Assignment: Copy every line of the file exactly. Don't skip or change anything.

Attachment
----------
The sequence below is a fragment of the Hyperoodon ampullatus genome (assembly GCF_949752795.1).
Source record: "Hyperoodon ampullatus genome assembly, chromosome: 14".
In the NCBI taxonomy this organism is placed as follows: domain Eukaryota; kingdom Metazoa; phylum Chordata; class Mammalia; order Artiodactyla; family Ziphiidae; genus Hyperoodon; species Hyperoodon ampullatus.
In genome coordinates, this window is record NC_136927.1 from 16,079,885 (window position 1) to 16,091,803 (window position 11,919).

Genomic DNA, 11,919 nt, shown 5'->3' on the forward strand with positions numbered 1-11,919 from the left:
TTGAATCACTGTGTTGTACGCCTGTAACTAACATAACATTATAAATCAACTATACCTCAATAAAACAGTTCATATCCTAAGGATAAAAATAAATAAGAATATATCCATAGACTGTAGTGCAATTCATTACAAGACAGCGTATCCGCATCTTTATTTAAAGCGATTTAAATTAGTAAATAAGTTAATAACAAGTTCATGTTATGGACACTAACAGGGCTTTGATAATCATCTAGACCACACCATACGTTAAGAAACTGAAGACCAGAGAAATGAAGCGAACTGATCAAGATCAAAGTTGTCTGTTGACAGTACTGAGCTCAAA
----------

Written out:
The sequence below is a fragment of the Hyperoodon ampullatus genome (assembly GCF_949752795.1).
Source record: "Hyperoodon ampullatus genome assembly, chromosome: 14".
In the NCBI taxonomy this organism is placed as follows: domain Eukaryota; kingdom Metazoa; phylum Chordata; class Mammalia; order Artiodactyla; family Ziphiidae; genus Hyperoodon; species Hyperoodon ampullatus.
In genome coordinates, this window is record NC_136927.1 from 16,079,885 (window position 1) to 16,091,803 (window position 11,919).

Genomic DNA, 11,919 nt, shown 5'->3' on the forward strand with positions numbered 1-11,919 from the left:
TTGAATCACTGTGTTGTACGCCTGTAACTAACATAACATTATAAATCAACTATACCTCAATAAAACAGTTCATATCCTAAGGATAAAAATAAATAAGAATATATCCATAGACTGTAGTGCAATTCATTACAAGACAGCGTATCCGCATCTTTATTTAAAGCGATTTAAATTAGTAAATAAGTTAATAACAAGTTCATGTTATGGACACTAACAGGGCTTTGATAATCATCTAGACCACACCATACGTTAAGAAACTGAAGACCAGAGAAATGAAGCGAACTGATCAAGATCAAAGTTGTCTGTTGACAGTACTGAGCTCAAA